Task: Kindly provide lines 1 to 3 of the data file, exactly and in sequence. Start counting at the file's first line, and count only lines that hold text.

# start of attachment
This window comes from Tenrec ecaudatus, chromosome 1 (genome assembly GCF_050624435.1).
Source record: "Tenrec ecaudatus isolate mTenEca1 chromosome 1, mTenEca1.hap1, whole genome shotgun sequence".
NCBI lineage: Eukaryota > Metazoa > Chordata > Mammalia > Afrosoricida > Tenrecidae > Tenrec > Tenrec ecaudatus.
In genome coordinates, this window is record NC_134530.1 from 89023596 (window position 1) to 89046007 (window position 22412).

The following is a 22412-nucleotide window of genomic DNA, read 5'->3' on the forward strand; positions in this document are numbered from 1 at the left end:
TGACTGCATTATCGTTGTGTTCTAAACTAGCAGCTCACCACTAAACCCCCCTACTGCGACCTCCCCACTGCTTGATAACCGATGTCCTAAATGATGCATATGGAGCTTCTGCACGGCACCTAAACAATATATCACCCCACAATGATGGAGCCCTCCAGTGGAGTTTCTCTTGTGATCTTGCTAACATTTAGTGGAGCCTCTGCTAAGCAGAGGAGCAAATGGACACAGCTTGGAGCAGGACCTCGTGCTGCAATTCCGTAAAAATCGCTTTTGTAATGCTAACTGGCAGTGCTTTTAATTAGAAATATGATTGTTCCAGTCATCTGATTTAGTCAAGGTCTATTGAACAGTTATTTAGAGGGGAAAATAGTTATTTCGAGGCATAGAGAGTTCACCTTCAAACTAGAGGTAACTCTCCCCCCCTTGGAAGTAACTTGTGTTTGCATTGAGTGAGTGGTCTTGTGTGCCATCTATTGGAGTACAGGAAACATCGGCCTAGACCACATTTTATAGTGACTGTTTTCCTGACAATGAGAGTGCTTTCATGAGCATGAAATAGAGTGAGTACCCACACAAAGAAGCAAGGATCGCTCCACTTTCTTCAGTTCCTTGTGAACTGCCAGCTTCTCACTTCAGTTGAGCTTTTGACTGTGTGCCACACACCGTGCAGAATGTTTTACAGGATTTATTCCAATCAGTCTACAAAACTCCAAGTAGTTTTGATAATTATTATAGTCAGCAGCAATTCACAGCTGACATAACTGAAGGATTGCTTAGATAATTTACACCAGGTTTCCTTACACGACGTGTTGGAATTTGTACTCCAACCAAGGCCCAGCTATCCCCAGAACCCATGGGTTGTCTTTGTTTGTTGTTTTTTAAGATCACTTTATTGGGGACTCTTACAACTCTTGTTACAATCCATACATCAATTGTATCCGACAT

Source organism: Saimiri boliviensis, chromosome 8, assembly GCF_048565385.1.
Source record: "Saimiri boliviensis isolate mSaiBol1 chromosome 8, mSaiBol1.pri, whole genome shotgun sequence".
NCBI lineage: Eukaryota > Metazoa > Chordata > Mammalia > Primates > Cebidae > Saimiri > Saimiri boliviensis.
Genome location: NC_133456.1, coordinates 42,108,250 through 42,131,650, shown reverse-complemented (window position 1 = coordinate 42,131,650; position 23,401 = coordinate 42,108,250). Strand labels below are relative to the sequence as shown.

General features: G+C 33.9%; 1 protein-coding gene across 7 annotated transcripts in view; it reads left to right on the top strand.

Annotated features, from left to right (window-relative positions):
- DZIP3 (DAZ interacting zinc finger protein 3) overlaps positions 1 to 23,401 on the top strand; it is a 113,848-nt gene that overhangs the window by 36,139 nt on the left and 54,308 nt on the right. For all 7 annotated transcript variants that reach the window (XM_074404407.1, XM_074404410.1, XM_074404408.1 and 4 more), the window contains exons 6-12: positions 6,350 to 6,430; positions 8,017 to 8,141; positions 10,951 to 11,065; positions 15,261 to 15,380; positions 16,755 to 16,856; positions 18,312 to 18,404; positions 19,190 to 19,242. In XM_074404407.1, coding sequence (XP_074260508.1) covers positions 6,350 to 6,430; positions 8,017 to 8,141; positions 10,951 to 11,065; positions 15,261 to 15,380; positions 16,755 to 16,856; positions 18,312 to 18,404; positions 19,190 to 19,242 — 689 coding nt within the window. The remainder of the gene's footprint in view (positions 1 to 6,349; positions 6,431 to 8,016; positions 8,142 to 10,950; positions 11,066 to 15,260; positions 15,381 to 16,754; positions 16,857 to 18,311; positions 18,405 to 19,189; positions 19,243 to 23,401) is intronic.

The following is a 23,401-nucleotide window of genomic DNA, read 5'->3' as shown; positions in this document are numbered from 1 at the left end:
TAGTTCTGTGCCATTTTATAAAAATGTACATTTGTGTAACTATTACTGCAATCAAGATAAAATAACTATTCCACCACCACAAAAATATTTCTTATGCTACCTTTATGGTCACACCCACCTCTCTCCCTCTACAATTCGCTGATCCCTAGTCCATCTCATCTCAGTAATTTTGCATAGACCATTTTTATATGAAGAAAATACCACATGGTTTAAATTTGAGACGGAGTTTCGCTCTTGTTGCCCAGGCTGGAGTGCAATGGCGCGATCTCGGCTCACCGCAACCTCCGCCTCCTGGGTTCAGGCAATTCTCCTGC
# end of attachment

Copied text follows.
This window comes from Tenrec ecaudatus, chromosome 1 (genome assembly GCF_050624435.1).
Source record: "Tenrec ecaudatus isolate mTenEca1 chromosome 1, mTenEca1.hap1, whole genome shotgun sequence".
NCBI lineage: Eukaryota > Metazoa > Chordata > Mammalia > Afrosoricida > Tenrecidae > Tenrec > Tenrec ecaudatus.